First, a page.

Global Community Challenge Success

This Spring, 19 University of Kent students participated in the University of Calgary’s Global Community Challenge YYC. Launched in January, it brought 136 students from 23 universities in 13 countries together to solve 24 challenges set by 17 community organisations.

This 8-week virtual exchange offered by one of our partner universities allowed Kent students to experience working in cross-cultural and cross-disciplinary teams to identify potential solutions for local organisations in the Calgary community that have made an impact globally.  The students also took part in a series of professional development workshops.

Four of Kent’s students made the challenge final with their pitches given live in front of a panel of mentors and judges from Calgary.  Isis Harvey, 4th year Psychology (with studies in Europe) student was in the winning team. Read her experience below:

  • How did you find the overall experience?

My team and I were tasked with coming up with a solution to increase diversity within Loft 112 (an art gallery in Calgary, Canada) through an art-based format. The experience was challenging at times. It was difficult trying to organise meetings with Loft 112 and each other due to the time difference because most of us were in different regions, but we pulled through. It was also very fulfilling. We not only managed to work seamlessly despite being a group of people from different cultures and universities who had never met before, but we also managed to put together an idea that could make a real difference in terms of making Loft 112 feel like more of a welcoming and safe space for minority groups in Calgary.

  • How does it feel to win the challenge, and what does that mean for your team?

It felt amazing when we found out we won. We had worked so hard to come up with a fun idea that could include minority groups of all ages and bring these communities together, especially in a time when contact with others is restricted. Winning the challenge confirmed to us that our idea could be successful, especially as our presentation was rated by judges from a variety of backgrounds. It also increased our confidence in our various roles. Before the challenge, I was not a fan of public speaking and normally would have never volunteered to present, so presenting in the finals, of course with the help of my team, and then winning really boosted my confidence. My other team members also reported feeling more confident in leading a group, designing presentations, and contributing new ideas to projects. Winning the challenge also meant we were lucky enough to get group and individual sessions with life and career Coach Carol Wert, which was amazing.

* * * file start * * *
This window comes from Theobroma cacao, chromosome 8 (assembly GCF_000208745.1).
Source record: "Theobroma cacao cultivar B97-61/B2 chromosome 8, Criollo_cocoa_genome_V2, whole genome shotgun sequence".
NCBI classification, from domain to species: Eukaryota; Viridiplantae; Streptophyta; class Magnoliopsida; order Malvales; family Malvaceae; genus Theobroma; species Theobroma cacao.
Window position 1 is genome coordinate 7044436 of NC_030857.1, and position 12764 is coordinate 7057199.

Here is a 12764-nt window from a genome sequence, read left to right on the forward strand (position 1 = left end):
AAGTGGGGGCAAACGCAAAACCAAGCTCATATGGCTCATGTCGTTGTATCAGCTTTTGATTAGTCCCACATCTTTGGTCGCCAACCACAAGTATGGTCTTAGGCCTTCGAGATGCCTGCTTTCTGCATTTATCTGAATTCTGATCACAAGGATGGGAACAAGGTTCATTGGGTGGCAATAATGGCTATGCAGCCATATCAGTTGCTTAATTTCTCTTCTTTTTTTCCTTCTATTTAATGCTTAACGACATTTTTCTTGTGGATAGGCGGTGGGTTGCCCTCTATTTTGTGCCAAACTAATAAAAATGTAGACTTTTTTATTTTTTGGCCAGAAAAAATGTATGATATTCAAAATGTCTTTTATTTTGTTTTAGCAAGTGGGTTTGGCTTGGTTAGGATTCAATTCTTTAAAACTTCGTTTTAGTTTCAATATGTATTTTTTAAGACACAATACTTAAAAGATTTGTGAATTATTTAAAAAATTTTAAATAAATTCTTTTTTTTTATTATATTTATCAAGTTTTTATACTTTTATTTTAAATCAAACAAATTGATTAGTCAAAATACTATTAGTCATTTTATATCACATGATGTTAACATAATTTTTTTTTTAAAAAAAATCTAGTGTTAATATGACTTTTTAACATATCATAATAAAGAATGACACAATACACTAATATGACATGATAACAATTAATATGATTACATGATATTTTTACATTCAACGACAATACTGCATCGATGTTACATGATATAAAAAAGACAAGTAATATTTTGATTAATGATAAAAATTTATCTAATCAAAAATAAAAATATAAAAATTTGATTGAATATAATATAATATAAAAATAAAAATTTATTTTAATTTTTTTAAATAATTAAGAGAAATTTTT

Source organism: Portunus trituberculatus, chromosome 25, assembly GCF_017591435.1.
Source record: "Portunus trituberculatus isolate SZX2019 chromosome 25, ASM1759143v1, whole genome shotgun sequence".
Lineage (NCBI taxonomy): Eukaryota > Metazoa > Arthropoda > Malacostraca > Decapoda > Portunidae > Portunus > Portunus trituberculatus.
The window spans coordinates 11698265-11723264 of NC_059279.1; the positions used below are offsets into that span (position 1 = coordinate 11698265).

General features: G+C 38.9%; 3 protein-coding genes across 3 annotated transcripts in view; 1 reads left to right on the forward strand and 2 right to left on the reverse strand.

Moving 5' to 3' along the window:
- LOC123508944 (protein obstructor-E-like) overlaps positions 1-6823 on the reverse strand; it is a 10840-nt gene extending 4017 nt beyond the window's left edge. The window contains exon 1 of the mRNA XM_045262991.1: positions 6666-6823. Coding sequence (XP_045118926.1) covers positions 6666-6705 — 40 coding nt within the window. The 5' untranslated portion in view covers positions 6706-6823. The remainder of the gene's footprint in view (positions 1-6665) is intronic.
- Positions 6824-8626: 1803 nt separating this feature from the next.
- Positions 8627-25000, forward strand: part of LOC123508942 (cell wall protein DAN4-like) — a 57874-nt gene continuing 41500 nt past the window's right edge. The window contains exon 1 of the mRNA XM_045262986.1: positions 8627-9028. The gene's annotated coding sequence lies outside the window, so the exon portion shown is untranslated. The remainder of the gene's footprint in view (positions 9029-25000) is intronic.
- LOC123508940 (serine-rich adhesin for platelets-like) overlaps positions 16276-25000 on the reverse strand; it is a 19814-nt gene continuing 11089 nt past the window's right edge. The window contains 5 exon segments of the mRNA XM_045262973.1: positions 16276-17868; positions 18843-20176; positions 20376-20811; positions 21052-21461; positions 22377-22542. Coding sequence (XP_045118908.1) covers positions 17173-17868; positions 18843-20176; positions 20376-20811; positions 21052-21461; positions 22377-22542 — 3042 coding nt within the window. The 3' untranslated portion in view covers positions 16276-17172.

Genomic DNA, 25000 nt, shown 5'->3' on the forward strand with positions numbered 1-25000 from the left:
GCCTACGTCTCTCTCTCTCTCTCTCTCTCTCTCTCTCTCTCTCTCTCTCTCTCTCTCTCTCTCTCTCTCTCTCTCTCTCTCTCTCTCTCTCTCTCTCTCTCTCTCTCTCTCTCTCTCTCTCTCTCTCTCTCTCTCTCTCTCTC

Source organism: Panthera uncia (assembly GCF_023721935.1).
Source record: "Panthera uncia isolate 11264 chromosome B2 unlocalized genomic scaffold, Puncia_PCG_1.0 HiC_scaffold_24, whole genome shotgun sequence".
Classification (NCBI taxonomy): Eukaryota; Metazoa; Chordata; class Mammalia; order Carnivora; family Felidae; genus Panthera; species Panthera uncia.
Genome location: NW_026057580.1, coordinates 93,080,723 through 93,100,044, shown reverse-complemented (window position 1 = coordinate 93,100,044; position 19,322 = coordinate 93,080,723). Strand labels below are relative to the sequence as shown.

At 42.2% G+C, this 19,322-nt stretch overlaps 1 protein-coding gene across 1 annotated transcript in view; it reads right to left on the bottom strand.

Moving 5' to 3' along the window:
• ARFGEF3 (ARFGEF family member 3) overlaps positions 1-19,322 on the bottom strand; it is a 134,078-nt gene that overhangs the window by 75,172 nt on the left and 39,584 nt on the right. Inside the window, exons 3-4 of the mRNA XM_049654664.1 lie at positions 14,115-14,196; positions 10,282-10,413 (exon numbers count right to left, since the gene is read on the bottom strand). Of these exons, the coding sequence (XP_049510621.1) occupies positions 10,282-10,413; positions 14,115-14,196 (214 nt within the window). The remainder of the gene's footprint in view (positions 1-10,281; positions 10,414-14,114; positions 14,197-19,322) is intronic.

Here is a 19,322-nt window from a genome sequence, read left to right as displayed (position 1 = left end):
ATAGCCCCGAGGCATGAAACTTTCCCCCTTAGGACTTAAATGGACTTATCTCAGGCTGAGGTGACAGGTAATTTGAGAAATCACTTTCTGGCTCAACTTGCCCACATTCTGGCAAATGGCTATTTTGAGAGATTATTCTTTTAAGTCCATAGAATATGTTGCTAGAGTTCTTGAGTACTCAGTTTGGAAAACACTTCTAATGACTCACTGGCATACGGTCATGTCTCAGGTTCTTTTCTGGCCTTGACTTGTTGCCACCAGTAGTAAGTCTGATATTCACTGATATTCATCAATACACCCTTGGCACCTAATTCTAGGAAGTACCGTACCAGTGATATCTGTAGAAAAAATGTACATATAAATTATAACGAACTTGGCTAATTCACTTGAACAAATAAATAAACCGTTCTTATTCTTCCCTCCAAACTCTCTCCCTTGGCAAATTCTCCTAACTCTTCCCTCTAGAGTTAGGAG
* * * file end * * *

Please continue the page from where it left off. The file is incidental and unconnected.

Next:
• What have your learnt from the experience?

This experience has improved my confidence in working with new people from different backgrounds. We were all able to bring our different ideas and combine them into something amazing. I’d definitely say my project specifically increased my creativity in terms of creating safe spaces for different cultural groups. As most of my team was from a variety of minority backgrounds we were able to make the project suitable for different backgrounds by providing information about what may or may not work for different cultures.

  • What would you say to those thinking about participating in the future?

I would definitely recommend this to others. You not only get to make a real difference in Calgary, but you meet some amazing people on the way, who you can stay in contact with. I even got a chance to help one of my team members, a fellow psychology student, with a podcast she was doing about attitudes towards mental health in different cultures outside of the project. In addition to this, for those of you wanting to improve your confidence in contact with other cultures or just team members in general, this challenge also provides workshops on increasing intercultural competency and how to work successfully as a team. Overall, it was an amazing experience.

If you would be interested participating in the next iteration of the Global Community Challenge YYC in the Autumn term, you can register your interest here.

Virtual exchange allows students to engage in meaningful, cross-cultural experiences as part of their education.  It can broaden access to international learning for every student, regardless of their circumstances, background or ability.  These projects provide the framework for students to develop their cross-cultural attitudes, skills, and communication in addition to improving their digital literacy skills valued by employers.

For more information about our Global Learning Online Projects, please visit our website or contact